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More than 800,000 borrowers will receive federal student loan forgiveness

STEVE INSKEEP, HOST:

President Biden's administration has surprise information for federal student loan borrowers. The U.S. has announced that more than 800,000 people will be getting their debts erased, part of a promise the administration made last year. NPR's Cory Turner is covering this story. Good morning.

CORY TURNER, BYLINE: Good morning, Steve.

INSKEEP: People will naturally wonder because of the timing of this, is Biden forgiving these loans in some response to a Supreme Court ruling the other day that stopped him from forgiving loans?

TURNER: No. The timing is just a little weird, but it's coincidental. This actually comes in response to years of criticism from borrowers, borrower advocates. And in fact, in response to an investigation I published in April 2022, it was not long after that the Education Department specifically said, look, we're going to fix this, and we're going to make a lot of borrowers whole. And that's what we're seeing.

INSKEEP: And this is really interesting because it points to long-term problems in student loans and in the entire program, the amount that people owed. So what went wrong with these 800,000 borrowers?

TURNER: Yes. So it all has to do with the cornerstone of the federal student loan program. It's a repayment plan based on a borrower's income that was really meant to be a safety net, Steve. So a borrower who doesn't finish a degree or doesn't end up with a good paying college - post-college job - they're not going to see their monthly payments blow up. These income-driven repayment plans - they're called IDR for short - they have one big promise at the end, and that is that if you make your monthly payments for 20 years, however small - and this is important. Many of the borrowers in IDR make so little income, they have official $0 payments.

INSKEEP: Wow.

TURNER: So the promise was you keep up with your payments for 20 years. The government is technically supposed to forgive whatever's left.

INSKEEP: That's what...

TURNER: They just didn't.

INSKEEP: OK. Why didn't they?

TURNER: Yeah, well, so there were a bunch of problems. First, it was much easier for loan servicing companies and their call center workers who deal with borrowers to actually put these low-income borrowers into forbearance instead of enrolling them in IDR. Forbearance basically means your payments are paused, but interest keeps building. It's not good. And there is evidence that millions of borrowers who could have benefited from being on a low monthly payment IDR plan were instead just dumped into forbearance.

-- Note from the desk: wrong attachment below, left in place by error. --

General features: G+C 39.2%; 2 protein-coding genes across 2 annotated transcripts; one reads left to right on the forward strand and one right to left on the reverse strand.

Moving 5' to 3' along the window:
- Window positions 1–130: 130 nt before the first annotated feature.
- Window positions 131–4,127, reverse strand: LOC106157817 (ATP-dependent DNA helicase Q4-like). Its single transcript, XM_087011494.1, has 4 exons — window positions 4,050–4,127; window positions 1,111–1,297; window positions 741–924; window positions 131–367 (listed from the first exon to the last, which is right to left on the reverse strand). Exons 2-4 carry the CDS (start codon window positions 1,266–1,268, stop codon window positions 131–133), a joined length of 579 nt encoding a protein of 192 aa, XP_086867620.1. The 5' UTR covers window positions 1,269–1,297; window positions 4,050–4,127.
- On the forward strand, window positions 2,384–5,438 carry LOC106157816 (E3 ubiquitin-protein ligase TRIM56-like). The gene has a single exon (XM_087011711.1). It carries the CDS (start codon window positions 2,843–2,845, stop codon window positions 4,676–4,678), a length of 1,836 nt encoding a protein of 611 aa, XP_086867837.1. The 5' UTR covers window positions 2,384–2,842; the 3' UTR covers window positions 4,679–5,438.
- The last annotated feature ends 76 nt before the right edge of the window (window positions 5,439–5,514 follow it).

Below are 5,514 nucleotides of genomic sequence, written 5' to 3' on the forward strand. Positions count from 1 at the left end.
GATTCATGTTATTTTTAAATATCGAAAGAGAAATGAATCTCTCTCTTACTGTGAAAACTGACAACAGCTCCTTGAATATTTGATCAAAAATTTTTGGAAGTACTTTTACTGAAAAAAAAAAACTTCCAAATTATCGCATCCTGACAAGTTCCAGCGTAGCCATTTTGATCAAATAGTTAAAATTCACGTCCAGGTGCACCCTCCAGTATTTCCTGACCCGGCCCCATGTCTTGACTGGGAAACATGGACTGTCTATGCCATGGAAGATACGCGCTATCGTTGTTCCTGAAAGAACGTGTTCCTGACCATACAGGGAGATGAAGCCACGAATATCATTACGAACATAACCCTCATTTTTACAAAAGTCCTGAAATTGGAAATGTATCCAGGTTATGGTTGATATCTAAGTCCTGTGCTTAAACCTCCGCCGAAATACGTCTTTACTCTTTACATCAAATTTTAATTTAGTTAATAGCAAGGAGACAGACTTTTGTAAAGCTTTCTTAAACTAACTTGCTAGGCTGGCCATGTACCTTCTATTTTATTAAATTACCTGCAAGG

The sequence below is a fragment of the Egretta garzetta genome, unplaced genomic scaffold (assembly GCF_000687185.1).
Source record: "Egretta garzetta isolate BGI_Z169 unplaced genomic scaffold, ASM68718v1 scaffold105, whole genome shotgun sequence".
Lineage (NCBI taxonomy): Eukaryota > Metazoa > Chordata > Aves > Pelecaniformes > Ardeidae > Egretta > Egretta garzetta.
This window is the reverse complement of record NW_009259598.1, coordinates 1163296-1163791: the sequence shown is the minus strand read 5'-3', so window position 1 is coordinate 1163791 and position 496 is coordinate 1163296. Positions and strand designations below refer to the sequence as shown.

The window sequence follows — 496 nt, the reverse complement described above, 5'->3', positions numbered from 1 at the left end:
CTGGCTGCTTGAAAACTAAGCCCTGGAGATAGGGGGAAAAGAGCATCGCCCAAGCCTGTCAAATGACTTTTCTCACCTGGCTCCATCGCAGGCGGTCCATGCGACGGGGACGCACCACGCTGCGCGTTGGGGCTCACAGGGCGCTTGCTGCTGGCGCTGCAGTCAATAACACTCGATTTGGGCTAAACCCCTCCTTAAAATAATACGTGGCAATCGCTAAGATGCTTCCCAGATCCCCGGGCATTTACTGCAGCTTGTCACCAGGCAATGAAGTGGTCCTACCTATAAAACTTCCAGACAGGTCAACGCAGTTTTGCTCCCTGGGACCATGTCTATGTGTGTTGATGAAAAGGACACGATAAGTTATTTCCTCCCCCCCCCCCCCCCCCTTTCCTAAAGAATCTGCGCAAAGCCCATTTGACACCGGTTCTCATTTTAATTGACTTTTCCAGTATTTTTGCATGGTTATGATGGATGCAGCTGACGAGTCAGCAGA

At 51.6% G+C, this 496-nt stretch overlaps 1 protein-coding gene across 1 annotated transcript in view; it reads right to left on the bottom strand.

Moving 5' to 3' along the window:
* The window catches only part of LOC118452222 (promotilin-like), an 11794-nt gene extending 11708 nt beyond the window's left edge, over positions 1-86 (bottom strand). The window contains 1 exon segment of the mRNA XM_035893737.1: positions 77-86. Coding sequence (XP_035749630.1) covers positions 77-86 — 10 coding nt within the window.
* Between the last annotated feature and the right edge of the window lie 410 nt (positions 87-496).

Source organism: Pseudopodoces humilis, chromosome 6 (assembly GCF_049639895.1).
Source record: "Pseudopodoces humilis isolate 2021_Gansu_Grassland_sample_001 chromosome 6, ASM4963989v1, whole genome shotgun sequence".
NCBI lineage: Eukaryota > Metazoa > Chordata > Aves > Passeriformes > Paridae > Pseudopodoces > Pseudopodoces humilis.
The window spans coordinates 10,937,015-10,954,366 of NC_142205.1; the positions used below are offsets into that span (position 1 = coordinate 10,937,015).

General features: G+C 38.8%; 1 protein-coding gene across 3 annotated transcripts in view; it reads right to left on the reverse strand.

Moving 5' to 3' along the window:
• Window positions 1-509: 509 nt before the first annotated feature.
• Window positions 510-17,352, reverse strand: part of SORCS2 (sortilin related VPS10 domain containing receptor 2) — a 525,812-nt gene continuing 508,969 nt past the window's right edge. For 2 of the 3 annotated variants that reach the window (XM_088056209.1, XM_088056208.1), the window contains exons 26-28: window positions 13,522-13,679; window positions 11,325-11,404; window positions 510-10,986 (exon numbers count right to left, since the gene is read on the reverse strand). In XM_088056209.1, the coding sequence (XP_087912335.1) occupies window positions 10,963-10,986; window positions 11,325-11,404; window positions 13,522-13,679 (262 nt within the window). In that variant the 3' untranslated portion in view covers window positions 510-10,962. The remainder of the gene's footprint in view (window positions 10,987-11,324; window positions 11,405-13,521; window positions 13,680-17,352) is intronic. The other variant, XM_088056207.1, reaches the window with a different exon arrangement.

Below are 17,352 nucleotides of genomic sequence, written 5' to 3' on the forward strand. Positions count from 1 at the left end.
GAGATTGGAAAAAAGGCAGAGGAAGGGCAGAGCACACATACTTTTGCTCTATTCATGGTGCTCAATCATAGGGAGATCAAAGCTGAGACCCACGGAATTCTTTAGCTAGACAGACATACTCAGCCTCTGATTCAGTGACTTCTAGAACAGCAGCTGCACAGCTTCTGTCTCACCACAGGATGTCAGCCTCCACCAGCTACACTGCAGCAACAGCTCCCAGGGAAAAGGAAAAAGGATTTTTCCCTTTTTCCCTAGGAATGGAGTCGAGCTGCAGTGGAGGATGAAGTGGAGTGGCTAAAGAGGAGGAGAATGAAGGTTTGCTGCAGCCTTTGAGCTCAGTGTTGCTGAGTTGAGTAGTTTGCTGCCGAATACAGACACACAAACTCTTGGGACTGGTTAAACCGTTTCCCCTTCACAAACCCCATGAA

INSKEEP: Wow.

TURNER: And then, as I said, last April, I published an investigation with a bunch of leaked Ed Department documents that I got that showed so many more problems. I found for borrowers who did make it into IDR, several servicers weren't actually keeping track of their payments or their progress towards loan forgiveness. They had no idea. I also found that low-income borrowers who were making those $0 payments - those often weren't counted either. And one of the biggest things I found was that the record system that Ed and its servicers use is so bad that often when a borrower is transferred from one servicer to another, their payment history gets lost...

INSKEEP: Wow.

TURNER: ...Or cut off. It was bad. So as soon as this came out, the Ed Department called those findings unacceptable and pledged to do a one-time review of millions of borrower accounts, essentially trying to give them credit towards forgiveness for all this missed time.

INSKEEP: OK, so we've just got about 10 seconds here. How much does it cost to give debt relief to 800,000 people?

TURNER: It's a big number. It's $39 billion. And this is really important - they're not done. This review is going to go on into 2024, and it's possible it's going to help a lot more than 800,000 borrowers.

INSKEEP: NPR's Cory Turner. Thanks.

TURNER: You're welcome. Transcript provided by NPR, Copyright NPR.

NPR transcripts are created on a rush deadline by an NPR contractor. This text may not be in its final form and may be updated or revised in the future. Accuracy and availability may vary. The authoritative record of NPR’s programming is the audio record.

Steve Inskeep is a host of NPR's Morning Edition, as well as NPR's morning news podcast Up First.
Cory Turner reports and edits for the NPR Ed team. He's helped lead several of the team's signature reporting projects, including "The Truth About America's Graduation Rate" (2015), the groundbreaking "School Money" series (2016), "Raising Kings: A Year Of Love And Struggle At Ron Brown College Prep" (2017), and the NPR Life Kit parenting podcast with Sesame Workshop (2019). His year-long investigation with NPR's Chris Arnold, "The Trouble With TEACH Grants" (2018), led the U.S. Department of Education to change the rules of a troubled federal grant program that had unfairly hurt thousands of teachers.